There are a few ongoing debates in the world of digital design. Things like “Should designers code?”, “What’s the value of design?”, “UX versus UI,” and, perhaps most fundamentally, “Is everyone a designer?” To get a taste for the flavor of that last one, you can step into this Twitter thread from a little while back (TLDR: It didn’t go super well for anyone):


If we really break it down, nearly every job in existence is either a job where you are designing, or a job where you are completing a set of tasks in service to something that was designed, or a job where your tasks are made possible by some aspect of design, or some mix of the three. Either way, the act of “designing” is what dictates the outcomes.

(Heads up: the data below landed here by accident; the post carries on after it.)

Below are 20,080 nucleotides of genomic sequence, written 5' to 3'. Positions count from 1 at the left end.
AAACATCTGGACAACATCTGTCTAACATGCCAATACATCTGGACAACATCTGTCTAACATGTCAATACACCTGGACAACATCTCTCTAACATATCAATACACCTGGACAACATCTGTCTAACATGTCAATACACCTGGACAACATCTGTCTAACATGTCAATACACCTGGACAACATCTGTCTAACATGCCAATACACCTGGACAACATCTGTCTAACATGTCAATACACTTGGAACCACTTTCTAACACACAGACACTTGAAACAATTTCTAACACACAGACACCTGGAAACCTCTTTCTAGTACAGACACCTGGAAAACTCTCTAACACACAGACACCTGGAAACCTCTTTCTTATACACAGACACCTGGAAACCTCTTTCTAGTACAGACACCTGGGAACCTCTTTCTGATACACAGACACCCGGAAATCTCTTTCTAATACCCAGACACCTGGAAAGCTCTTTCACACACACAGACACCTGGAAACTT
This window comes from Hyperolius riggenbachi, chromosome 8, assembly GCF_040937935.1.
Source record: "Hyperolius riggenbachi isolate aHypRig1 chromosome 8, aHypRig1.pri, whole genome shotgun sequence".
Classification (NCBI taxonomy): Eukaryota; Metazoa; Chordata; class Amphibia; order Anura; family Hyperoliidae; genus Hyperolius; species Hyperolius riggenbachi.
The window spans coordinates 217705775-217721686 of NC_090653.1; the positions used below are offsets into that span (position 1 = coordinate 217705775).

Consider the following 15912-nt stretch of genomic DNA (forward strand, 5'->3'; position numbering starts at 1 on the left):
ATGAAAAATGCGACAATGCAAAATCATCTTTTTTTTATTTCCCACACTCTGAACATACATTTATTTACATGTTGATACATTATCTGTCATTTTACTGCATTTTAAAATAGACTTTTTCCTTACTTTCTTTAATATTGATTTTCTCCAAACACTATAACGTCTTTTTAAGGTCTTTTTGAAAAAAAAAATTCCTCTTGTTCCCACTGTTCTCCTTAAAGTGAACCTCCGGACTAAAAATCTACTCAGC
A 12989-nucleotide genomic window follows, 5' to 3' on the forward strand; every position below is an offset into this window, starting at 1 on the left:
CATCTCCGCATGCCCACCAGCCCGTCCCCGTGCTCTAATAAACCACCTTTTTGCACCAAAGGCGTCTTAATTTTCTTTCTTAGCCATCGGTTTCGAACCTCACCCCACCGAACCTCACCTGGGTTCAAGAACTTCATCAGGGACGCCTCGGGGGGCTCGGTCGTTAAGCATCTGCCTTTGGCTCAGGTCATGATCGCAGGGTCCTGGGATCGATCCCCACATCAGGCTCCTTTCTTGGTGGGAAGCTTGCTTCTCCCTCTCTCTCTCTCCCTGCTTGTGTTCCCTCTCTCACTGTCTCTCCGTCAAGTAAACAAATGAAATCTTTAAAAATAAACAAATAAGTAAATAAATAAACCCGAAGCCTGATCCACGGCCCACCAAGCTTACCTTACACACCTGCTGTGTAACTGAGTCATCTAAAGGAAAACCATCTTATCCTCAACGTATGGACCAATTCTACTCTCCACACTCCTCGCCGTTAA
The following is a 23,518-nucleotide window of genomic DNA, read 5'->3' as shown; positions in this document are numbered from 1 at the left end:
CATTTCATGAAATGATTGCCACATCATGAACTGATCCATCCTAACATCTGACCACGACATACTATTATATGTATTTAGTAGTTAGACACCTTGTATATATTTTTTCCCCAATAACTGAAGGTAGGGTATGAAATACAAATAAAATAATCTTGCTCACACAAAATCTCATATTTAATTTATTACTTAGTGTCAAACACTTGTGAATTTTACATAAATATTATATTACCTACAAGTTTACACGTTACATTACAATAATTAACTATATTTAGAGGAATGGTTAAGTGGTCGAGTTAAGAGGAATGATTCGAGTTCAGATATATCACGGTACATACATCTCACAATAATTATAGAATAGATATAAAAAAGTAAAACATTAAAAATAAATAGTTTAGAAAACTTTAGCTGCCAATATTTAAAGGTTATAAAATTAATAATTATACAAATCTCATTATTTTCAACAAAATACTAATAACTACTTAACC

Few people want to own the nuts-and-bolts process of designing, but everyone wants to have their say on the final output.

  1. We have made a cultural decision that practicing medicine is too risky to allow just anyone to do it. You can go to jail for practicing medicine without a license.
  2. No one actually wants to be responsible for the potential life and death consequences of the medical advice they give.

Everyone is a designer because there is no perceived ramification for practicing design.